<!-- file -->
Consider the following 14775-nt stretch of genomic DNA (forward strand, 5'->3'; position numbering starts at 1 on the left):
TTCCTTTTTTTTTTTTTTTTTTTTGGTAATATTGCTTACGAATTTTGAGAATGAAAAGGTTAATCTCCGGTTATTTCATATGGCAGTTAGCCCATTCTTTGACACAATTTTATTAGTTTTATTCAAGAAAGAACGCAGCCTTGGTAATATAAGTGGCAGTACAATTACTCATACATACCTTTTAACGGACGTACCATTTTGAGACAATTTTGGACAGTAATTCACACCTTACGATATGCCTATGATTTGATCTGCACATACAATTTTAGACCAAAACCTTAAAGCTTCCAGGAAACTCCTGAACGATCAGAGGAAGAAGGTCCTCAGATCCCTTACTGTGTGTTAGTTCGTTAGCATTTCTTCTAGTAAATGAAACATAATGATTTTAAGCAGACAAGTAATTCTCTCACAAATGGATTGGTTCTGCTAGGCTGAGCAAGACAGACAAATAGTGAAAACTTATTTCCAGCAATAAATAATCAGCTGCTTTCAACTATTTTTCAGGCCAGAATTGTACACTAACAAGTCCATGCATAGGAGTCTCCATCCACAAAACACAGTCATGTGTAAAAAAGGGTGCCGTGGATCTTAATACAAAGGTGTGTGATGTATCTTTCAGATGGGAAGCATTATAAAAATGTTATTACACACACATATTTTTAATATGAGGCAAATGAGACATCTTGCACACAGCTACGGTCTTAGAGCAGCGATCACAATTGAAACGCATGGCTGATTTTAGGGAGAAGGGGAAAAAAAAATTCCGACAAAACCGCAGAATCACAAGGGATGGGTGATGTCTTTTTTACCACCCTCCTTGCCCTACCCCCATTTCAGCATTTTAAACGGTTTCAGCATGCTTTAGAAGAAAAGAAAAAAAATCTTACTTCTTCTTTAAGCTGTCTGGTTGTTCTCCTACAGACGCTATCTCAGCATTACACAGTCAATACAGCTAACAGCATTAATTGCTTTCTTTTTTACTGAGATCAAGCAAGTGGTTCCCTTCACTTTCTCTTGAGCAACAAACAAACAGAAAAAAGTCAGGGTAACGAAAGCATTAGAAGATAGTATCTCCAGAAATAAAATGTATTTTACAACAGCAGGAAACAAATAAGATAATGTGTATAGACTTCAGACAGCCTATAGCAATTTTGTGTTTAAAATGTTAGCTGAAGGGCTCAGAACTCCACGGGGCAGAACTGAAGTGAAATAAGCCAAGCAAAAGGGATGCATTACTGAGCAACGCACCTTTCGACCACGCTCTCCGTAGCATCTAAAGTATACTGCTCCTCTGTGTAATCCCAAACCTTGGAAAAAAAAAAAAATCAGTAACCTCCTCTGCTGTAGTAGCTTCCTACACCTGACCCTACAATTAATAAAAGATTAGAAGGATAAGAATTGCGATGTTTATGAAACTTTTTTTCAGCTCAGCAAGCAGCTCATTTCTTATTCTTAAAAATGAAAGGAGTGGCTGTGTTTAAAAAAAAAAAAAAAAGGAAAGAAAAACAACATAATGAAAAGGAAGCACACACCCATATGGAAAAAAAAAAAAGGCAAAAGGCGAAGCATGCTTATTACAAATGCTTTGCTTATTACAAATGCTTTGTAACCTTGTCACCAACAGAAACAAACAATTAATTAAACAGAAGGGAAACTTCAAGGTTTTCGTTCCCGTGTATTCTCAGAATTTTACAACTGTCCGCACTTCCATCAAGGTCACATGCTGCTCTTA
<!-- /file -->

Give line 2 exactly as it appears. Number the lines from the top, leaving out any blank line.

TTCCTTTTTTTTTTTTTTTTTTTTGGTAATATTGCTTACGAATTTTGAGAATGAAAAGGTTAATCTCCGGTTATTTCATATGGCAGTTAGCCCATTCTTTGACACAATTTTATTAGTTTTATTCAAGAAAGAACGCAGCCTTGGTAATATAAGTGGCAGTACAATTACTCATACATACCTTTTAACGGACGTACCATTTTGAGACAATTTTGGACAGTAATTCACACCTTACGATATGCCTATGATTTGATCTGCACATACAATTTTAGACCAAAACCTTAAAGCTTCCAGGAAACTCCTGAACGATCAGAGGAAGAAGGTCCTCAGATCCCTTACTGTGTGTTAGTTCGTTAGCATTTCTTCTAGTAAATGAAACATAATGATTTTAAGCAGACAAGTAATTCTCTCACAAATGGATTGGTTCTGCTAGGCTGAGCAAGACAGACAAATAGTGAAAACTTATTTCCAGCAATAAATAATCAGCTGCTTTCAACTATTTTTCAGGCCAGAATTGTACACTAACAAGTCCATGCATAGGAGTCTCCATCCACAAAACACAGTCATGTGTAAAAAAGGGTGCCGTGGATCTTAATACAAAGGTGTGTGATGTATCTTTCAGATGGGAAGCATTATAAAAATGTTATTACACACACATATTTTTAATATGAGGCAAATGAGACATCTTGCACACAGCTACGGTCTTAGAGCAGCGATCACAATTGAAACGCATGGCTGATTTTAGGGAGAAGGGGAAAAAAAAATTCCGACAAAACCGCAGAATCACAAGGGATGGGTGATGTCTTTTTTACCACCCTCCTTGCCCTACCCCCATTTCAGCATTTTAAACGGTTTCAGCATGCTTTAGAAGAAAAGAAAAAAAATCTTACTTCTTCTTTAAGCTGTCTGGTTGTTCTCCTACAGACGCTATCTCAGCATTACACAGTCAATACAGCTAACAGCATTAATTGCTTTCTTTTTTACTGAGATCAAGCAAGTGGTTCCCTTCACTTTCTCTTGAGCAACAAACAAACAGAAAAAAGTCAGGGTAACGAAAGCATTAGAAGATAGTATCTCCAGAAATAAAATGTATTTTACAACAGCAGGAAACAAATAAGATAATGTGTATAGACTTCAGACAGCCTATAGCAATTTTGTGTTTAAAATGTTAGCTGAAGGGCTCAGAACTCCACGGGGCAGAACTGAAGTGAAATAAGCCAAGCAAAAGGGATGCATTACTGAGCAACGCACCTTTCGACCACGCTCTCCGTAGCATCTAAAGTATACTGCTCCTCTGTGTAATCCCAAACCTTGGAAAAAAAAAAAAATCAGTAACCTCCTCTGCTGTAGTAGCTTCCTACACCTGACCCTACAATTAATAAAAGATTAGAAGGATAAGAATTGCGATGTTTATGAAACTTTTTTTCAGCTCAGCAAGCAGCTCATTTCTTATTCTTAAAAATGAAAGGAGTGGCTGTGTTTAAAAAAAAAAAAAAAAGGAAAGAAAAACAACATAATGAAAAGGAAGCACACACCCATATGGAAAAAAAAAAAAGGCAAAAGGCGAAGCATGCTTATTACAAATGCTTTGCTTATTACAAATGCTTTGTAACCTTGTCACCAACAGAAACAAACAATTAATTAAACAGAAGGGAAACTTCAAGGTTTTCGTTCCCGTGTATTCTCAGAATTTTACAACTGTCCGCACTTCCATCAAGGTCACATGCTGCTCTTA